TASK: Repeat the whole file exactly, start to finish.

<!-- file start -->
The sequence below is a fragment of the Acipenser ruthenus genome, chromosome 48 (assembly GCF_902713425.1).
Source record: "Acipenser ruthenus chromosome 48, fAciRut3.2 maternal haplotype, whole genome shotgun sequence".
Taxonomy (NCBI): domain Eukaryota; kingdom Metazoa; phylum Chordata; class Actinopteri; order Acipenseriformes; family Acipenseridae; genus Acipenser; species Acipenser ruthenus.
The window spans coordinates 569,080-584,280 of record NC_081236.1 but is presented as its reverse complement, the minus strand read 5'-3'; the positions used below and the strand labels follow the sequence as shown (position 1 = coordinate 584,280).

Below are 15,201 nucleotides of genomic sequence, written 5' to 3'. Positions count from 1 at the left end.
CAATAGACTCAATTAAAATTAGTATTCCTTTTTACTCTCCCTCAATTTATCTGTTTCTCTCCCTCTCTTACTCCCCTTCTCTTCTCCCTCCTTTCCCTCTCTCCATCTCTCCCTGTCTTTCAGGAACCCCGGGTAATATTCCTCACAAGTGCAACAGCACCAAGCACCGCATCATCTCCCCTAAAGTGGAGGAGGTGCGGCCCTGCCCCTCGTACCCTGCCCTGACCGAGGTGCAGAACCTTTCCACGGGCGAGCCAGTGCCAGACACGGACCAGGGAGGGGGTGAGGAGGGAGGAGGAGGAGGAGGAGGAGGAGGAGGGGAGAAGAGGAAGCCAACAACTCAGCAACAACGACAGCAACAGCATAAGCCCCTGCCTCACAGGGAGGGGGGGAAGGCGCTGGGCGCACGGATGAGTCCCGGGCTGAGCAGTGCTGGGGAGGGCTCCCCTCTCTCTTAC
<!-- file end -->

The sequence below is a fragment of the Acipenser ruthenus genome, chromosome 48 (assembly GCF_902713425.1).
Source record: "Acipenser ruthenus chromosome 48, fAciRut3.2 maternal haplotype, whole genome shotgun sequence".
Taxonomy (NCBI): domain Eukaryota; kingdom Metazoa; phylum Chordata; class Actinopteri; order Acipenseriformes; family Acipenseridae; genus Acipenser; species Acipenser ruthenus.
The window spans coordinates 569,080-584,280 of record NC_081236.1 but is presented as its reverse complement, the minus strand read 5'-3'; the positions used below and the strand labels follow the sequence as shown (position 1 = coordinate 584,280).

Below are 15,201 nucleotides of genomic sequence, written 5' to 3'. Positions count from 1 at the left end.
CAATAGACTCAATTAAAATTAGTATTCCTTTTTACTCTCCCTCAATTTATCTGTTTCTCTCCCTCTCTTACTCCCCTTCTCTTCTCCCTCCTTTCCCTCTCTCCATCTCTCCCTGTCTTTCAGGAACCCCGGGTAATATTCCTCACAAGTGCAACAGCACCAAGCACCGCATCATCTCCCCTAAAGTGGAGGAGGTGCGGCCCTGCCCCTCGTACCCTGCCCTGACCGAGGTGCAGAACCTTTCCACGGGCGAGCCAGTGCCAGACACGGACCAGGGAGGGGGTGAGGAGGGAGGAGGAGGAGGAGGAGGAGGAGGAGGGGAGAAGAGGAAGCCAACAACTCAGCAACAACGACAGCAACAGCATAAGCCCCTGCCTCACAGGGAGGGGGGGAAGGCGCTGGGCGCACGGATGAGTCCCGGGCTGAGCAGTGCTGGGGAGGGCTCCCCTCTCTCTTAC